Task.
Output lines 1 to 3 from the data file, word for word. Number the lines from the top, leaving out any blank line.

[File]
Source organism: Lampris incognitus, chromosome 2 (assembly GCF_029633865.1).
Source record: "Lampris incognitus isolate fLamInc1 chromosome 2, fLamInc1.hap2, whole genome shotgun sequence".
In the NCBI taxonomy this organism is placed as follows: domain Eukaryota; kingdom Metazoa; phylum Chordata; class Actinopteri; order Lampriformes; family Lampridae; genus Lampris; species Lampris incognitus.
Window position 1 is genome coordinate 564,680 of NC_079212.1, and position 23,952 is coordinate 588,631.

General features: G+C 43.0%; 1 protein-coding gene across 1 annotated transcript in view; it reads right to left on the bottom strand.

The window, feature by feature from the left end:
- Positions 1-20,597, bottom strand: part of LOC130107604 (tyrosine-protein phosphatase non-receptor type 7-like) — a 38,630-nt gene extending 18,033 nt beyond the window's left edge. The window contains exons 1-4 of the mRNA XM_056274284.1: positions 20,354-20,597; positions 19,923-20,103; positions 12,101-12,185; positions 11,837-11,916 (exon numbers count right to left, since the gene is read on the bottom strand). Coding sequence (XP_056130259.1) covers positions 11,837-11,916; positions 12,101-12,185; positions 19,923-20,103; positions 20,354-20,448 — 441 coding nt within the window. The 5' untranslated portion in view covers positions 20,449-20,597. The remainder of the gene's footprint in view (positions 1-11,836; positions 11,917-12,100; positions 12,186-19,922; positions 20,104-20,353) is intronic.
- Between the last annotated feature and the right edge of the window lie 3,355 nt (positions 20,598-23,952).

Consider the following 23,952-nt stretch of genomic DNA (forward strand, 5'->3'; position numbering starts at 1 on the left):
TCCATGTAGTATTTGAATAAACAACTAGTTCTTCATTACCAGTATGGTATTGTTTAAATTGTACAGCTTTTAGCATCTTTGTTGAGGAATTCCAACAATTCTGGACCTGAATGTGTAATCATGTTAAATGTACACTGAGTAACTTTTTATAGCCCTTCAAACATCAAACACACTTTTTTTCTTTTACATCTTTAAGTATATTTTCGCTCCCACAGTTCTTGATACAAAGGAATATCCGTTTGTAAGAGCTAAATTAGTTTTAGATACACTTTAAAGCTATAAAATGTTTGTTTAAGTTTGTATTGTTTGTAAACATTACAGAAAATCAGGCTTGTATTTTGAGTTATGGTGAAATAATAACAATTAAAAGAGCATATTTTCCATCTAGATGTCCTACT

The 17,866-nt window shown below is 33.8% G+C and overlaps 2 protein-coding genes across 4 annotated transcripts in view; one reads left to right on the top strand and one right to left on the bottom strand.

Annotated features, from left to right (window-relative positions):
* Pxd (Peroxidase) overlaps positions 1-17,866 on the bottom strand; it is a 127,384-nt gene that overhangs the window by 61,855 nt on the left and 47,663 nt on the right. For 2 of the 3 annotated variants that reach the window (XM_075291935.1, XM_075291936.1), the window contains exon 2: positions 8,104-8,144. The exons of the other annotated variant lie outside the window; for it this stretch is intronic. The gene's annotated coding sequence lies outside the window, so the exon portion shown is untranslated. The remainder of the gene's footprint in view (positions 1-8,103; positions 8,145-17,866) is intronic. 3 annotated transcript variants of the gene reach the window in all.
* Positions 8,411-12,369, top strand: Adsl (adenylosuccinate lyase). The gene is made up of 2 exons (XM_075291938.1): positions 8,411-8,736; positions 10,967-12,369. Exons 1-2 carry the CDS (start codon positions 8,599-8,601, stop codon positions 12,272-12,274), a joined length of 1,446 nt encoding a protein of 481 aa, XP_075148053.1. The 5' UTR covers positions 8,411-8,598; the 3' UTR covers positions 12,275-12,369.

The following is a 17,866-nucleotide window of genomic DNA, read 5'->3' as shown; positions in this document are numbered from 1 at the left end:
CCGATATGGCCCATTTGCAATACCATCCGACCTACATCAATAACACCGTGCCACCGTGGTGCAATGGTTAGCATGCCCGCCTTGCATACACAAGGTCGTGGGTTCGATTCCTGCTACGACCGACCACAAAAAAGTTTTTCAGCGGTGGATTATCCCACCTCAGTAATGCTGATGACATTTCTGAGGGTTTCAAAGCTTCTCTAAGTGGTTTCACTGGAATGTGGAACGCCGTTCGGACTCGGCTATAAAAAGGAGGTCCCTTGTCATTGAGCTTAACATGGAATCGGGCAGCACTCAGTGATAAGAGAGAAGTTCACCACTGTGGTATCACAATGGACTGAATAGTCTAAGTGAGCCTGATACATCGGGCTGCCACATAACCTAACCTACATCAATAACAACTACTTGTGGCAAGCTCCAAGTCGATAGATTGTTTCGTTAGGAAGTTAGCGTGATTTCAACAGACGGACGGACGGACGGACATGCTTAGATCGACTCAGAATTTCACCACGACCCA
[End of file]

Source organism: Lampris incognitus, chromosome 2 (assembly GCF_029633865.1).
Source record: "Lampris incognitus isolate fLamInc1 chromosome 2, fLamInc1.hap2, whole genome shotgun sequence".
In the NCBI taxonomy this organism is placed as follows: domain Eukaryota; kingdom Metazoa; phylum Chordata; class Actinopteri; order Lampriformes; family Lampridae; genus Lampris; species Lampris incognitus.